On the Andaman and Nicobar islands, for instance, a region of high earthquake risk, various buildings, jetties and even an important bridge were put up without paying heed to the seismic codes. When a quake of 9.3 magnitude that produced the lethal Indian Ocean tsunami struck in December 2004, these structures were badly damaged, in some cases irreparably, Dr. Jain and others observed in another paper.
The biggest problem was that the earthquake engineering codes were simply not being followed, he said during the interview. “First, we need to agree that we will enforce the codes.” The Central and State governments as well as the local authorities must act to ensure that unsafe buildings do not continue to be put up, he said.
Many existing buildings were likely to be unsafe in the event of a quake, he said. There had to be a long-term strategy to survey and retrofit at least important buildings, such as hospitals, so that they would become less vulnerable, he added. This might take decades but the process must start immediately.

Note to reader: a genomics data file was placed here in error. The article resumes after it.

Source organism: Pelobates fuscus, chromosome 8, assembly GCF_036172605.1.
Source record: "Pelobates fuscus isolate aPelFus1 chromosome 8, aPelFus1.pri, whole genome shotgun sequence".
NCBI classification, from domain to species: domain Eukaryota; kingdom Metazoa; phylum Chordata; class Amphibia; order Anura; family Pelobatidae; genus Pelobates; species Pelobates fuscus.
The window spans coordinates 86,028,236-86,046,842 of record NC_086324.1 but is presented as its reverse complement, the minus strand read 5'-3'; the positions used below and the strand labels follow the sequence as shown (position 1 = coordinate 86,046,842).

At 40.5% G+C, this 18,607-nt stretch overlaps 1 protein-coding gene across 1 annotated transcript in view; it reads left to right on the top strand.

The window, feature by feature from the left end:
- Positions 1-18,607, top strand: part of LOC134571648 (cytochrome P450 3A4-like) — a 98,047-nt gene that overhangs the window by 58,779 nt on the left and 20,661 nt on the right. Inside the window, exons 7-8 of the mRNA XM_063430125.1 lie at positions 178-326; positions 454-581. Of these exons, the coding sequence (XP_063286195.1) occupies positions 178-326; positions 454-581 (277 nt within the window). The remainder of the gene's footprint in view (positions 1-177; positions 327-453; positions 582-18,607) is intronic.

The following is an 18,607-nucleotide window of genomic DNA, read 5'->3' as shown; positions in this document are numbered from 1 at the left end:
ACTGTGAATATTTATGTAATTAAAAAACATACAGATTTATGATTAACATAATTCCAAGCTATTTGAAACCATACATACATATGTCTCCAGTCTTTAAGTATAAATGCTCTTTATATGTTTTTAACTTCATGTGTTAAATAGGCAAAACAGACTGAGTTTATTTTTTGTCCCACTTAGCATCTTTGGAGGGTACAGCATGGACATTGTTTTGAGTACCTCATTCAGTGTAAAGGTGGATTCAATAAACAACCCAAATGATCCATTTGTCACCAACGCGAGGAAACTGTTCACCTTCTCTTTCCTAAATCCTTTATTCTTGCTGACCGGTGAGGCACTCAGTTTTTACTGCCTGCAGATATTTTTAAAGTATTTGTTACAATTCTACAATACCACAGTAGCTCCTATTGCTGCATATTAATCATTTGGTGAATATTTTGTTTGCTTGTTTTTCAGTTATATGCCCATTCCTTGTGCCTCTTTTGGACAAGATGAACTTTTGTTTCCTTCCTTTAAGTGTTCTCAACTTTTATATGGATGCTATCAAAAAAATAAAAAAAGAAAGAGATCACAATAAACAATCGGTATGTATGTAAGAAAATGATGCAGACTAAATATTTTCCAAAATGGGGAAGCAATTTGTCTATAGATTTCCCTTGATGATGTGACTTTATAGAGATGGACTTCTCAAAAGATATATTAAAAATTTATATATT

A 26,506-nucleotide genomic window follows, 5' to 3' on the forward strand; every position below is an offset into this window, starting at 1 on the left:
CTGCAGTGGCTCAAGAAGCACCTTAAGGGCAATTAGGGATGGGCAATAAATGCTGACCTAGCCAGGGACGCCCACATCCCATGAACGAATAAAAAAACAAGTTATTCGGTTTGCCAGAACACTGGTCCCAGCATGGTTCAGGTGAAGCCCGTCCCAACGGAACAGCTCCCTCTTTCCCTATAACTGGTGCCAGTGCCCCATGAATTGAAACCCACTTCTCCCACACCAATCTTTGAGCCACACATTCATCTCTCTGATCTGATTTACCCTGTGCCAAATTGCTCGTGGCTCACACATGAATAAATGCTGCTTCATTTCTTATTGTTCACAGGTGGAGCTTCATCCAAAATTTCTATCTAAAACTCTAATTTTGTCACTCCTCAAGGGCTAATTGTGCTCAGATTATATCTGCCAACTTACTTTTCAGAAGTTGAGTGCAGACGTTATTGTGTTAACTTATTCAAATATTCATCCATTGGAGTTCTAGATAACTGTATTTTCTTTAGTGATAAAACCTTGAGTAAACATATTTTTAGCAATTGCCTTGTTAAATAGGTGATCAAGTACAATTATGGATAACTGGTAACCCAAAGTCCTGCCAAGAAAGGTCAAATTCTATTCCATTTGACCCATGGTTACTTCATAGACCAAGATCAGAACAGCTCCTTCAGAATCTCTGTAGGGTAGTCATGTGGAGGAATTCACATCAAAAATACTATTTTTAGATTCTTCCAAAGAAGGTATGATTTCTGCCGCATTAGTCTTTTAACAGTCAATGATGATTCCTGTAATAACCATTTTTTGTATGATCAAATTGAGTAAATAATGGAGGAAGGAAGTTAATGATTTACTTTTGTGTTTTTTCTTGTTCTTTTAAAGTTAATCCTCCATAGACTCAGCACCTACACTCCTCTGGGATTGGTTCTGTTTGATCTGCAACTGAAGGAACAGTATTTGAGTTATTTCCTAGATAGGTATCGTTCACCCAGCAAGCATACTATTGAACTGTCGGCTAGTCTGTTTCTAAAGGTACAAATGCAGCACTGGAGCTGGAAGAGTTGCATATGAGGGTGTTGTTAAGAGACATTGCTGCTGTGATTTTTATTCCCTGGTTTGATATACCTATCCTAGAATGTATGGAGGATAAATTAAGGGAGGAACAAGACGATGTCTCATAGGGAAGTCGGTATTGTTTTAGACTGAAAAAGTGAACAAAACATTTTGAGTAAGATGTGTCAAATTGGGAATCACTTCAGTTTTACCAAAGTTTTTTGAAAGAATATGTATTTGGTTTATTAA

The number of houses in the country went up by 45 per cent between the censuses of 1991 and 2001, said Anand S. Arya, Emeritus Professor at the Department of Earthquake Engineering in IIT, Roorkee. The number of “kachcha” houses made of clay had remained practically the same while those made with burnt brick had increased The latter, depending on the mortar used, would be a little less vulnerable than clay houses. But as most builders of brick houses would not probably have followed the code for earthquake resistance, these too could be badly damaged. The Indian code applicable to houses balanced the need for safety with what people could afford, pointed out Dr. Arya, who chairs the BIS committee for earthquake engineering codes. Even in the zone with the highest seismic risk, following the code in the construction of a house would increase its cost by only about six per cent. On the other hand, retrofitting earthquake resistance features could cost twice as much.